- At first glance, value-based care models appear to work against independent physicians. The risk-based arrangement requires a coordination of services across care continuum — primarily between primary care physicians and specialists but also including providers in hospitals, post-acute care, and home health.
As it turns out, independent physicians can have their cake and eat it too by forging new forms of collaborative agreements with other providers to create networks of care that enable them to maintain their practice styles while working alongside others to deliver patient-centered care.
“Independence means that I make the decisions for my patients, not the system,” said Aledade Arkansas ACO Medical Director Shawn Purifoy, MD. “That doesn’t mean I don’t do that team-based, but I have developed a relationship with these patients over the last 21 years. Trying to make this transition and remain independent and not get swallowed up by a hospital system is what was key to me and why I needed to partner with someone like Aledade.”
Purifoy moved from being a solo practitioner to the medical leader of the accountable care organization to assist independent physicians in teaming up to transition to and succeed in value-based care. Aledade provides financial, technical, and regulatory support to its 200 practices in 15 states that are responsible for 250,000 patients.
In Massachusetts, Beth Israel Deaconess Care Organization (BIDCO) operates a similar business model that connects 2,400 primary care physicians and specialists and community hospitals in the eastern part of the state.
“The reason a lot of independent physicians want to join our network is they want autonomy and mastery of their environment. They want to keep these close relationships and don’t want anyone out there to sort of sit on them. As an ACO, we are actually not owned by the hospitals and we’re not owned by the providers,” observed BIDCO Chief Medical Officer Sarika Aggarwal. “
“We work very well with our primary care docs because we really are not veering toward one or the other hospitals, specialists, and so forth,” she continued. “I like to think of our network as a Star Wars confederation — everyone of different shapes and sizes. We do give them the things that they need — data, resources — in a different way, but we really allow them to keep that mastery and those relationships that they want.”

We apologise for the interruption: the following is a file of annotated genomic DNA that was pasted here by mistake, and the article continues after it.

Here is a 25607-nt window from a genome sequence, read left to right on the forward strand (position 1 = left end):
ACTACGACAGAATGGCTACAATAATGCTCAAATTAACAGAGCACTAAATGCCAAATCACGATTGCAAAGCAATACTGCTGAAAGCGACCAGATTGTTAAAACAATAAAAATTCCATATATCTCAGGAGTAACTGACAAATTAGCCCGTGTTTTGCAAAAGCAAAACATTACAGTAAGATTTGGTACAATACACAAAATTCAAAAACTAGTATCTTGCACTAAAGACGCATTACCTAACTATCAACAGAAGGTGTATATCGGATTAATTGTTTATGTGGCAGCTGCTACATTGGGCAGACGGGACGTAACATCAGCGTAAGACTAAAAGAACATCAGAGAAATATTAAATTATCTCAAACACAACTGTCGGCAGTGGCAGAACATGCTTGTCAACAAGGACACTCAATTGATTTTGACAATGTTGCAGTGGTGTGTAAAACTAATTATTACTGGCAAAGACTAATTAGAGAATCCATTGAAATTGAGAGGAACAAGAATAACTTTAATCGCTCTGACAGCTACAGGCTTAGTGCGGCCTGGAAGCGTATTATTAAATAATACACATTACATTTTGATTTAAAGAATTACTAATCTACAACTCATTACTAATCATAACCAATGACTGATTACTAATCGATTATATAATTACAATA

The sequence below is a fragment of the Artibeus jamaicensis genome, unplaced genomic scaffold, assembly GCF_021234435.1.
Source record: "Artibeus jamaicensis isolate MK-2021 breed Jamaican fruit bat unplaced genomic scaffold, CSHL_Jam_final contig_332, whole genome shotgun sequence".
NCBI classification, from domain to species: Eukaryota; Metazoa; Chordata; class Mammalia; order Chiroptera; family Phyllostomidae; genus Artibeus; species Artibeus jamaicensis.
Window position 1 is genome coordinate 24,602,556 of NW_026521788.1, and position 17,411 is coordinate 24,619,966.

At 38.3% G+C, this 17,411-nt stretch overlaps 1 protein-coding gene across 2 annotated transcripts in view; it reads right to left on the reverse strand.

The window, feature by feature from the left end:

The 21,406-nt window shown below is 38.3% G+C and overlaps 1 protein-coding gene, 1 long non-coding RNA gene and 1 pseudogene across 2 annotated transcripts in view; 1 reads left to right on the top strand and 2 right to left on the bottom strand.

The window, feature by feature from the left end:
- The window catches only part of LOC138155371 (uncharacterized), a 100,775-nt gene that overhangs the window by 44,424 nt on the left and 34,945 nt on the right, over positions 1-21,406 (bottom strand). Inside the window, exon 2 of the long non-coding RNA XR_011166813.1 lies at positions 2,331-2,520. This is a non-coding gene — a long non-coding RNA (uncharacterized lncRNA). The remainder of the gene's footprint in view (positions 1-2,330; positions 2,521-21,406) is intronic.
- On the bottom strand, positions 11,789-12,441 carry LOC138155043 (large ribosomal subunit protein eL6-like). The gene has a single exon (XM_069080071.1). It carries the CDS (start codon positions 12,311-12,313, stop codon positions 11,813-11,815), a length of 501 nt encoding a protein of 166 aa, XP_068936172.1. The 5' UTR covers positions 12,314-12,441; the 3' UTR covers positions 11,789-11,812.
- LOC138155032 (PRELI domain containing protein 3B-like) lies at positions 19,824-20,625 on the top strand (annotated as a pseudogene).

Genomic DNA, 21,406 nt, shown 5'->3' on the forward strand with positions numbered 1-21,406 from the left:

Control is a defining characteristic of many an independent physician. Purifoy even admitted that he himself was a prima donna. However, that kind of attitude is untenable in value-based care arrangements that bring primary care physicians, specialists, and hospitals head to head.
THE IMPORTANCE OF COLLABORATION TO INDEPENDENCE
Over more than a decade, seasoned independent physicians like Purifoy were successful as fee-for-service. But the clinical and business decisions of that reimbursement system do not much align with the goals of value-based care, namely around access to care and cost.
“Most of the Arkansas practices in the Aledade ACO are well-established. And most primary care physicians especially after some period of time in practice have established referral patterns, but we have never had to pay attention to the cost before,” he told attendees.
When he joined with Aledade, Purifoy gained new insight into financial impact of his clinical decision-making from the data the ACO provided him. It was then that he realized he need to be proactive in working with his provider partners, especially now that he cannot manage the care of his patients as he used to:
“I came up in an era my own patients. For the first 17 years of my practice, I hospitalized my own patients, rounded on them twice a day, and delivered babies and all those things that the traditionalist used to do,” he revealed.
“Nowadays, there are so many hospitalists that oftentimes the referring physician does not know what the specialist even looks like — would not know them if they saw them on the street,” he continued. “It’s just much easier to be impersonal when you don’t have that communication.